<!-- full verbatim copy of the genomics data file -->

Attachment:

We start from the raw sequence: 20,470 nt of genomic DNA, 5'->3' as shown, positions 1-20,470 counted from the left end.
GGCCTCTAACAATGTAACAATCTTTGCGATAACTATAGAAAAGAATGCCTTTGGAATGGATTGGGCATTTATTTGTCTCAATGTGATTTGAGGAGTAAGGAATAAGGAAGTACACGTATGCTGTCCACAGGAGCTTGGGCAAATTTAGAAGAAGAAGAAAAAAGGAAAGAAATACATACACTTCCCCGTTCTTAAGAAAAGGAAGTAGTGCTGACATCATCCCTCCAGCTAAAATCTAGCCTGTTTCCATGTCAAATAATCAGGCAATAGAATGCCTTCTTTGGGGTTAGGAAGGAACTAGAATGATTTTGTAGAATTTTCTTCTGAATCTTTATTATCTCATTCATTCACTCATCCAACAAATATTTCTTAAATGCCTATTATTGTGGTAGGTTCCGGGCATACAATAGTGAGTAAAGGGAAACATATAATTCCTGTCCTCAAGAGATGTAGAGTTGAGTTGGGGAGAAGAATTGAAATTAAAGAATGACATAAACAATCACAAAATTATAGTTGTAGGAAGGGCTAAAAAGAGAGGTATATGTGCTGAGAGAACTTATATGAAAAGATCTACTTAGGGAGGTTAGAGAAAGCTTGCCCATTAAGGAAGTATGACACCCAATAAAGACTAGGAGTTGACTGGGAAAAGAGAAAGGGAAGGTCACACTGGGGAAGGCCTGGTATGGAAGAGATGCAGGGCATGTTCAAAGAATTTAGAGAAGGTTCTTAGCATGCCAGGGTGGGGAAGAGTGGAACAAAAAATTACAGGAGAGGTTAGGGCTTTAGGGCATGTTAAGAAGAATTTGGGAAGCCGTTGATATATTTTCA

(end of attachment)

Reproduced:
We start from the raw sequence: 20,470 nt of genomic DNA, 5'->3' as shown, positions 1-20,470 counted from the left end.
GGCCTCTAACAATGTAACAATCTTTGCGATAACTATAGAAAAGAATGCCTTTGGAATGGATTGGGCATTTATTTGTCTCAATGTGATTTGAGGAGTAAGGAATAAGGAAGTACACGTATGCTGTCCACAGGAGCTTGGGCAAATTTAGAAGAAGAAGAAAAAAGGAAAGAAATACATACACTTCCCCGTTCTTAAGAAAAGGAAGTAGTGCTGACATCATCCCTCCAGCTAAAATCTAGCCTGTTTCCATGTCAAATAATCAGGCAATAGAATGCCTTCTTTGGGGTTAGGAAGGAACTAGAATGATTTTGTAGAATTTTCTTCTGAATCTTTATTATCTCATTCATTCACTCATCCAACAAATATTTCTTAAATGCCTATTATTGTGGTAGGTTCCGGGCATACAATAGTGAGTAAAGGGAAACATATAATTCCTGTCCTCAAGAGATGTAGAGTTGAGTTGGGGAGAAGAATTGAAATTAAAGAATGACATAAACAATCACAAAATTATAGTTGTAGGAAGGGCTAAAAAGAGAGGTATATGTGCTGAGAGAACTTATATGAAAAGATCTACTTAGGGAGGTTAGAGAAAGCTTGCCCATTAAGGAAGTATGACACCCAATAAAGACTAGGAGTTGACTGGGAAAAGAGAAAGGGAAGGTCACACTGGGGAAGGCCTGGTATGGAAGAGATGCAGGGCATGTTCAAAGAATTTAGAGAAGGTTCTTAGCATGCCAGGGTGGGGAAGAGTGGAACAAAAAATTACAGGAGAGGTTAGGGCTTTAGGGCATGTTAAGAAGAATTTGGGAAGCCGTTGATATATTTTCA